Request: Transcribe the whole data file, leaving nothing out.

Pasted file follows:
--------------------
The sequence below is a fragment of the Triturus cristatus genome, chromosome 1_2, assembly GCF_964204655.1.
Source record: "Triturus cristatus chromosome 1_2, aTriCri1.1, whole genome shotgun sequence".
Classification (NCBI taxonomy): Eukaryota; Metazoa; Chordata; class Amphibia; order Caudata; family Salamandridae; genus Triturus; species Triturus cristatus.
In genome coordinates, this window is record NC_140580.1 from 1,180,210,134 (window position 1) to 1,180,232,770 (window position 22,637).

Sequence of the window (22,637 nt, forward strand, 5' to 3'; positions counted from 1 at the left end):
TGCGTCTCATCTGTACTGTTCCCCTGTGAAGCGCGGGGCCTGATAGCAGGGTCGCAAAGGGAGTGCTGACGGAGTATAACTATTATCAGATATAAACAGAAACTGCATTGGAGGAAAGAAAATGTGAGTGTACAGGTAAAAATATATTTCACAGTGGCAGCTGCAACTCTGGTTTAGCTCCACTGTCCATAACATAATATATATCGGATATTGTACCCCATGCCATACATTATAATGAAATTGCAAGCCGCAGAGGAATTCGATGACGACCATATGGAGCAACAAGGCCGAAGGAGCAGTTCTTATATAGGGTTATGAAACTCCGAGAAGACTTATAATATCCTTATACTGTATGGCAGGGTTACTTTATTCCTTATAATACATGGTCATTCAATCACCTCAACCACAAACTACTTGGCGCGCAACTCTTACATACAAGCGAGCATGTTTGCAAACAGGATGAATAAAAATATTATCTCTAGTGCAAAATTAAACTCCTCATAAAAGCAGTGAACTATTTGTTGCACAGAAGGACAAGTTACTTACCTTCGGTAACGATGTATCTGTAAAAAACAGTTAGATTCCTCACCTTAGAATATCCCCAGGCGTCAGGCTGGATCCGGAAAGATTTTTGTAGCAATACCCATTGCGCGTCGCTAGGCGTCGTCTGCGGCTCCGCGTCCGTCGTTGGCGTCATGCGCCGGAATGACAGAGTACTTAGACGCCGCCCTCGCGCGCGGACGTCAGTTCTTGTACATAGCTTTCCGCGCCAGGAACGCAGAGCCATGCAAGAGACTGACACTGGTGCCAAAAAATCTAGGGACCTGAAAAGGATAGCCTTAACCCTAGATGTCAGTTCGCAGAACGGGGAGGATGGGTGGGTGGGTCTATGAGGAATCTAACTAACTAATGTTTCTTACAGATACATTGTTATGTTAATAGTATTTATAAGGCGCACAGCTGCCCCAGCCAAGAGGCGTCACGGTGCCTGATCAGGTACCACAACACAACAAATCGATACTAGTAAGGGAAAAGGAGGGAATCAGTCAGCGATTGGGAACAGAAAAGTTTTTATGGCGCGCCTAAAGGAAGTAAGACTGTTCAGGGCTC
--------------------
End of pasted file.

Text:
The sequence below is a fragment of the Triturus cristatus genome, chromosome 1_2, assembly GCF_964204655.1.
Source record: "Triturus cristatus chromosome 1_2, aTriCri1.1, whole genome shotgun sequence".
Classification (NCBI taxonomy): Eukaryota; Metazoa; Chordata; class Amphibia; order Caudata; family Salamandridae; genus Triturus; species Triturus cristatus.
In genome coordinates, this window is record NC_140580.1 from 1,180,210,134 (window position 1) to 1,180,232,770 (window position 22,637).

Sequence of the window (22,637 nt, forward strand, 5' to 3'; positions counted from 1 at the left end):
TGCGTCTCATCTGTACTGTTCCCCTGTGAAGCGCGGGGCCTGATAGCAGGGTCGCAAAGGGAGTGCTGACGGAGTATAACTATTATCAGATATAAACAGAAACTGCATTGGAGGAAAGAAAATGTGAGTGTACAGGTAAAAATATATTTCACAGTGGCAGCTGCAACTCTGGTTTAGCTCCACTGTCCATAACATAATATATATCGGATATTGTACCCCATGCCATACATTATAATGAAATTGCAAGCCGCAGAGGAATTCGATGACGACCATATGGAGCAACAAGGCCGAAGGAGCAGTTCTTATATAGGGTTATGAAACTCCGAGAAGACTTATAATATCCTTATACTGTATGGCAGGGTTACTTTATTCCTTATAATACATGGTCATTCAATCACCTCAACCACAAACTACTTGGCGCGCAACTCTTACATACAAGCGAGCATGTTTGCAAACAGGATGAATAAAAATATTATCTCTAGTGCAAAATTAAACTCCTCATAAAAGCAGTGAACTATTTGTTGCACAGAAGGACAAGTTACTTACCTTCGGTAACGATGTATCTGTAAAAAACAGTTAGATTCCTCACCTTAGAATATCCCCAGGCGTCAGGCTGGATCCGGAAAGATTTTTGTAGCAATACCCATTGCGCGTCGCTAGGCGTCGTCTGCGGCTCCGCGTCCGTCGTTGGCGTCATGCGCCGGAATGACAGAGTACTTAGACGCCGCCCTCGCGCGCGGACGTCAGTTCTTGTACATAGCTTTCCGCGCCAGGAACGCAGAGCCATGCAAGAGACTGACACTGGTGCCAAAAAATCTAGGGACCTGAAAAGGATAGCCTTAACCCTAGATGTCAGTTCGCAGAACGGGGAGGATGGGTGGGTGGGTCTATGAGGAATCTAACTAACTAATGTTTCTTACAGATACATTGTTATGTTAATAGTATTTATAAGGCGCACAGCTGCCCCAGCCAAGAGGCGTCACGGTGCCTGATCAGGTACCACAACACAACAAATCGATACTAGTAAGGGAAAAGGAGGGAATCAGTCAGCGATTGGGAACAGAAAAGTTTTTATGGCGCGCCTAAAGGAAGTAAGACTGTTCAGGGCTC